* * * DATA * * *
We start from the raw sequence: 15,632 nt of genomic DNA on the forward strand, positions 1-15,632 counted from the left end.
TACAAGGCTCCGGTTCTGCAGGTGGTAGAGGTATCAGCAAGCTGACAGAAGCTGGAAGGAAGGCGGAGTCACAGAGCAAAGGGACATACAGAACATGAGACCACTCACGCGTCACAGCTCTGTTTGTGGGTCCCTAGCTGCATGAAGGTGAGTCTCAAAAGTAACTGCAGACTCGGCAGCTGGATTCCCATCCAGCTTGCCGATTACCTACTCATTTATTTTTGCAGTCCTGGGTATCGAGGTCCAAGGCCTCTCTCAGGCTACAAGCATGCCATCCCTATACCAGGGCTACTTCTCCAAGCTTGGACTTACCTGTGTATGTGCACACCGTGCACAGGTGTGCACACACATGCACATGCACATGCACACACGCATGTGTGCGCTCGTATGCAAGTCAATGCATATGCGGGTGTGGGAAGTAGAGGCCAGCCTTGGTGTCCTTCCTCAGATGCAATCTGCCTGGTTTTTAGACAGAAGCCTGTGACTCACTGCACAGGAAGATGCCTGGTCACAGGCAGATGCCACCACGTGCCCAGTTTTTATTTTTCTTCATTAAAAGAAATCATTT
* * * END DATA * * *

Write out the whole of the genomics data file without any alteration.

We start from the raw sequence: 15,632 nt of genomic DNA on the forward strand, positions 1-15,632 counted from the left end.
TACAAGGCTCCGGTTCTGCAGGTGGTAGAGGTATCAGCAAGCTGACAGAAGCTGGAAGGAAGGCGGAGTCACAGAGCAAAGGGACATACAGAACATGAGACCACTCACGCGTCACAGCTCTGTTTGTGGGTCCCTAGCTGCATGAAGGTGAGTCTCAAAAGTAACTGCAGACTCGGCAGCTGGATTCCCATCCAGCTTGCCGATTACCTACTCATTTATTTTTGCAGTCCTGGGTATCGAGGTCCAAGGCCTCTCTCAGGCTACAAGCATGCCATCCCTATACCAGGGCTACTTCTCCAAGCTTGGACTTACCTGTGTATGTGCACACCGTGCACAGGTGTGCACACACATGCACATGCACATGCACACACGCATGTGTGCGCTCGTATGCAAGTCAATGCATATGCGGGTGTGGGAAGTAGAGGCCAGCCTTGGTGTCCTTCCTCAGATGCAATCTGCCTGGTTTTTAGACAGAAGCCTGTGACTCACTGCACAGGAAGATGCCTGGTCACAGGCAGATGCCACCACGTGCCCAGTTTTTATTTTTCTTCATTAAAAGAAATCATTT